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WNBA Draft: Dallas spreads their wings


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NEW YORK – With the first, second and fifth picks, there was no way that the Dallas Wings were going to leave the 2021 WNBA Draft empty-handed.

The Wings definitely made a statement, drafting homegrown product Charli Collier and Finland’s Awak Kuier with the first two picks in the draft – the first time that a team has drafted 1 and 2 in league history. With the fifth pick, Dallas chose Chelsea Dungee from Arkansas.

WNBA draft
Awak Kuier dribbles for Finland. Getty

Collier, a 6’5″ phenom from Houston who played at the University of Texas, averaged 19 points and 11.3 rebounds while shooting 51.1% from the field for the Longhorns as a junior; she also became the third true junior to be drafted no. 1 (she was draft-eligible because she turns 22 this calendar year) and the first Longhorn to be drafted as the top pick. Kuier, also 6’5″, plays professionally for Ragusa in Italy, where she has averaged 8.9 points and 6.8 rebounds this season. At 19, she is the first Finnish player to be drafted in WNBA history.

With Collier and Kuier, the Wings get a sorely needed wing presence that was missing last season as they finished ninth place in the bubble (8-14). Dungee (22.3 PPG as a redshirt senior) gives Arike Ogunbowale another offensive-minded guard to work alongside.

WNBA draft
Kysre Gondrezick looks to attack for West Virginia. Getty

The Atlanta Dream, with the third pick, chose Arizona Wildcat guard Aari McDonald, making her the first Wildcat to be chosen in the first round. McDonald, who led the Wildcats to their first-ever NCAA Championship game, comes to Atlanta with high praise as she leaves the Wildcats as the single-season points leader. The Indiana Fever took West Virginia guard Kysre Gondrezick at the no. 4 pick, which was baffling considering Louisville’s Dana Evans (who ended up going in the second round to Dallas) was right there for the taking. Gondrezick, who averaged 19.5 points last season for the Mountaineers, was projected to be a second to third-round pick.

The New York Liberty took UCLA’s Michaela Onyenwere with the sixth pick while the Los Angeles Sparks took Alabama’s Jasmine Walker and North Carolina’s Stephanie Watts with the 7th and 10th picks, respectively. With the eighth pick, the Chicago Sky took Shyla Heal from Australia and the Minnesota Lynx drafted Tennessee’s Rennia Davis. The Seattle Storm made the first draft-night trade, taking Aaliyah Wilson from Texas A&M with the 11th pick before trading her to Indiana for Kennedy Burke. The last pick of the first round went to the Las Vegas Aces, who took Iliana Rupert from France.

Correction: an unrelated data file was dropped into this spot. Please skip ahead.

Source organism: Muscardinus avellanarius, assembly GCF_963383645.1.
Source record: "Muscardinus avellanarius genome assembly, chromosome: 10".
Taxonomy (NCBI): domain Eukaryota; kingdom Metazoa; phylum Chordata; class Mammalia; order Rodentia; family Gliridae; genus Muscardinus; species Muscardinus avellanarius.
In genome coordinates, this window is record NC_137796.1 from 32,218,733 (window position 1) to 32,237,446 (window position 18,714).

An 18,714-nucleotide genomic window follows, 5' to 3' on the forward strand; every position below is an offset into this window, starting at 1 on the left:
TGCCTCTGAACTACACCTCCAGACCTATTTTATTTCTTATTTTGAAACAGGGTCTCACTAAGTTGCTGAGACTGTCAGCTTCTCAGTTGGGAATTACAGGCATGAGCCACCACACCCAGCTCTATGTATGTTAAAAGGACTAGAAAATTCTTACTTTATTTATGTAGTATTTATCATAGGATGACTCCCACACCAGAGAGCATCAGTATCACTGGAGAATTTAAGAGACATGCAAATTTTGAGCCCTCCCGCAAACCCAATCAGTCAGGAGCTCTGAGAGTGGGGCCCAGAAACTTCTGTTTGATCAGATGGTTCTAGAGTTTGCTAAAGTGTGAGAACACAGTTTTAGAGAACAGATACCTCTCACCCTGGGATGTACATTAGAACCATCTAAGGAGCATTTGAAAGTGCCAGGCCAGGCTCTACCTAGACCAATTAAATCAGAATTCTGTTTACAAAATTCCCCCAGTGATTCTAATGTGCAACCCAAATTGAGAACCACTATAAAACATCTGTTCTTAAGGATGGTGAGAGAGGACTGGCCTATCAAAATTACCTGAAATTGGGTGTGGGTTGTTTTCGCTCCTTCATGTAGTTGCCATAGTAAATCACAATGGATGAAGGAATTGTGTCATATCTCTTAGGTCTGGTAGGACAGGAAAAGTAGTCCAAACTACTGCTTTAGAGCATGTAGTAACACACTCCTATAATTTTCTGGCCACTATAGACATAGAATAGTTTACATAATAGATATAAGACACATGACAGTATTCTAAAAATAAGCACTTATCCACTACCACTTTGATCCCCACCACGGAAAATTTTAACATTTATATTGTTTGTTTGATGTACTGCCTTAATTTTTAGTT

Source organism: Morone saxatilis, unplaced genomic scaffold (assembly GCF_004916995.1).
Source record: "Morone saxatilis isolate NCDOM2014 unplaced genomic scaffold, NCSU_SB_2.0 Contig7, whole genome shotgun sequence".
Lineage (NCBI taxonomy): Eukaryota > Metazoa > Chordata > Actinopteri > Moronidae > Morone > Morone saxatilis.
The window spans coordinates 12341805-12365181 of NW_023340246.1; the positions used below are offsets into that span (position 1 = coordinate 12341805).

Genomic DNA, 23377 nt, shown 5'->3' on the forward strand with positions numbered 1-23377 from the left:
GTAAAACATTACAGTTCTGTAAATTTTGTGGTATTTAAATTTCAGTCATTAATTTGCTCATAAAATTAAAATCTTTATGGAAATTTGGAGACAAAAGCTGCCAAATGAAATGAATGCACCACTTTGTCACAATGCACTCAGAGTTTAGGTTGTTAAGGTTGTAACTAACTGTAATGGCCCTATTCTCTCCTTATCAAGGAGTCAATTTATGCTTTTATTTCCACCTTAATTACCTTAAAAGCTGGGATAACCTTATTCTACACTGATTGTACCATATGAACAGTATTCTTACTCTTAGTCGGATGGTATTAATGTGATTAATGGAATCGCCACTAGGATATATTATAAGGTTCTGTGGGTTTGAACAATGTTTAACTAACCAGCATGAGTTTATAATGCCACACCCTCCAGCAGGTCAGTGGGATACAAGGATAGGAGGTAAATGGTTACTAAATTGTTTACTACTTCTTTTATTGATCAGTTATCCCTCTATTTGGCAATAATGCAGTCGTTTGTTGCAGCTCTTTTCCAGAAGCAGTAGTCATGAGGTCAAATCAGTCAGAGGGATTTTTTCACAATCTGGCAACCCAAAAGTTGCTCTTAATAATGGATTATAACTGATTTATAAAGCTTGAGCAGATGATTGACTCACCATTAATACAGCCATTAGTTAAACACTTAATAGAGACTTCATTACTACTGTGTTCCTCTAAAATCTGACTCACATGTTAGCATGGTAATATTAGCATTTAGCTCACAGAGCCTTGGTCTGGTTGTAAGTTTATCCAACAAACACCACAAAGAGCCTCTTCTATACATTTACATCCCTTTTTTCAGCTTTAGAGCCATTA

The second and third-round picks are listed below:


13) Dallas – Dana Evans, Louisville

14) Las Vegas – Destiny Slocum, Arkansas

15) Atlanta – Raquel Carrera, Spain

16) Chicago – Natasha Mack, Oklahoma State

17) New York – DiDi Richards, Baylor

18) Seattle – Kiana Williams, Stanford

19) Indiana – Unique Thompson, Auburn

20) Chicago – DiJonai Carrington, Baylor

21) Chicago – Micaela Kelly, Central Michigan

22) Los Angeles – Arella Guirantes, Rutgers

23) Seattle – N’Dea Jones, Texas A&M

24) Indiana – Trinity Baptiste, Arizona


25) New York – Valerie Higgins, Pacific

26) Indiana – Chelsea Perry, UT Martin

27) Atlanta – Lindsey Pulliam, Northwestern

28) Los Angeles – Ivana Raca, Wake Forest

29) New York – Marine Fauthoux, France

30) Connecticut – Aleah Goodman, Oregon State

31) Indiana – Florencia Chagas, Argentina

32) Phoenix – Ciera Johnson, Texas A&M

33) Indiana – Maya Caldwell, Georgia

34) Los Angeles – Aina Ayuso, Spain

35) Seattle – Natalie Kucowski – Lafayette

36) Las Vegas – Kionna Jeter, Towson

The Washington Mystics were the first team n WNBA history to have zero draft picks, as they traded all three last summer to acquire Tina Charles from the Liberty.

Chris Bullock
Chris Bullock
Before joining The Ball Out, Chris Bullock was part of SB Nation's Swish Appeal for nearly three years, covering everything women's basketball. Chris has had the honor of doing live coverage of the WNBA Finals, the NCAA Tournament, and also was given his own column, "The Triple Double". A self-described "foodaholic", Chris lives in the San Diego area with his wife and two daughters, and also hosts his own podcast, "Conscious Cravings", where he speaks about his experience as a mental health advocate.

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